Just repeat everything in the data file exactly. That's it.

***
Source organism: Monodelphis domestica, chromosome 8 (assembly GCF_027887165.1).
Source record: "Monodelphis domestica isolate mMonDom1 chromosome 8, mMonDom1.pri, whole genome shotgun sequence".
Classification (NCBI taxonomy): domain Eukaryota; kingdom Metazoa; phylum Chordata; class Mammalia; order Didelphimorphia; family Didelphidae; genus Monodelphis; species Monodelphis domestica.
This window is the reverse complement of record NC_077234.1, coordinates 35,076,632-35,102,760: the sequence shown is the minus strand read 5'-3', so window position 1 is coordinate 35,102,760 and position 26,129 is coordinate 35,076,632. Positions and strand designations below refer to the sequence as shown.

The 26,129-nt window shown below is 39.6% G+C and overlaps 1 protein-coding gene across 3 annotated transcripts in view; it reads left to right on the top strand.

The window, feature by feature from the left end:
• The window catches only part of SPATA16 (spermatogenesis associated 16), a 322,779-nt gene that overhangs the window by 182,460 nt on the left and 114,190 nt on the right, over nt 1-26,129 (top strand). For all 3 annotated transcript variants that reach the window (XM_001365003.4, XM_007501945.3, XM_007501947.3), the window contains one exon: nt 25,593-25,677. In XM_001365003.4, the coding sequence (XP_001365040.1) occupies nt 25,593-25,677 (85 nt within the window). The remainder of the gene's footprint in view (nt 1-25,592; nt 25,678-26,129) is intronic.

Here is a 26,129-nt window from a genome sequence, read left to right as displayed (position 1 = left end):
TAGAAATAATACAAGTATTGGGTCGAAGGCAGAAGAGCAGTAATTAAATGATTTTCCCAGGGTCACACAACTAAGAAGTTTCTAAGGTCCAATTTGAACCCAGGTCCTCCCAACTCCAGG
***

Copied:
Source organism: Monodelphis domestica, chromosome 8 (assembly GCF_027887165.1).
Source record: "Monodelphis domestica isolate mMonDom1 chromosome 8, mMonDom1.pri, whole genome shotgun sequence".
Classification (NCBI taxonomy): domain Eukaryota; kingdom Metazoa; phylum Chordata; class Mammalia; order Didelphimorphia; family Didelphidae; genus Monodelphis; species Monodelphis domestica.
This window is the reverse complement of record NC_077234.1, coordinates 35,076,632-35,102,760: the sequence shown is the minus strand read 5'-3', so window position 1 is coordinate 35,102,760 and position 26,129 is coordinate 35,076,632. Positions and strand designations below refer to the sequence as shown.

The 26,129-nt window shown below is 39.6% G+C and overlaps 1 protein-coding gene across 3 annotated transcripts in view; it reads left to right on the top strand.

The window, feature by feature from the left end:
• The window catches only part of SPATA16 (spermatogenesis associated 16), a 322,779-nt gene that overhangs the window by 182,460 nt on the left and 114,190 nt on the right, over nt 1-26,129 (top strand). For all 3 annotated transcript variants that reach the window (XM_001365003.4, XM_007501945.3, XM_007501947.3), the window contains one exon: nt 25,593-25,677. In XM_001365003.4, the coding sequence (XP_001365040.1) occupies nt 25,593-25,677 (85 nt within the window). The remainder of the gene's footprint in view (nt 1-25,592; nt 25,678-26,129) is intronic.

Here is a 26,129-nt window from a genome sequence, read left to right as displayed (position 1 = left end):
TAGAAATAATACAAGTATTGGGTCGAAGGCAGAAGAGCAGTAATTAAATGATTTTCCCAGGGTCACACAACTAAGAAGTTTCTAAGGTCCAATTTGAACCCAGGTCCTCCCAACTCCAGG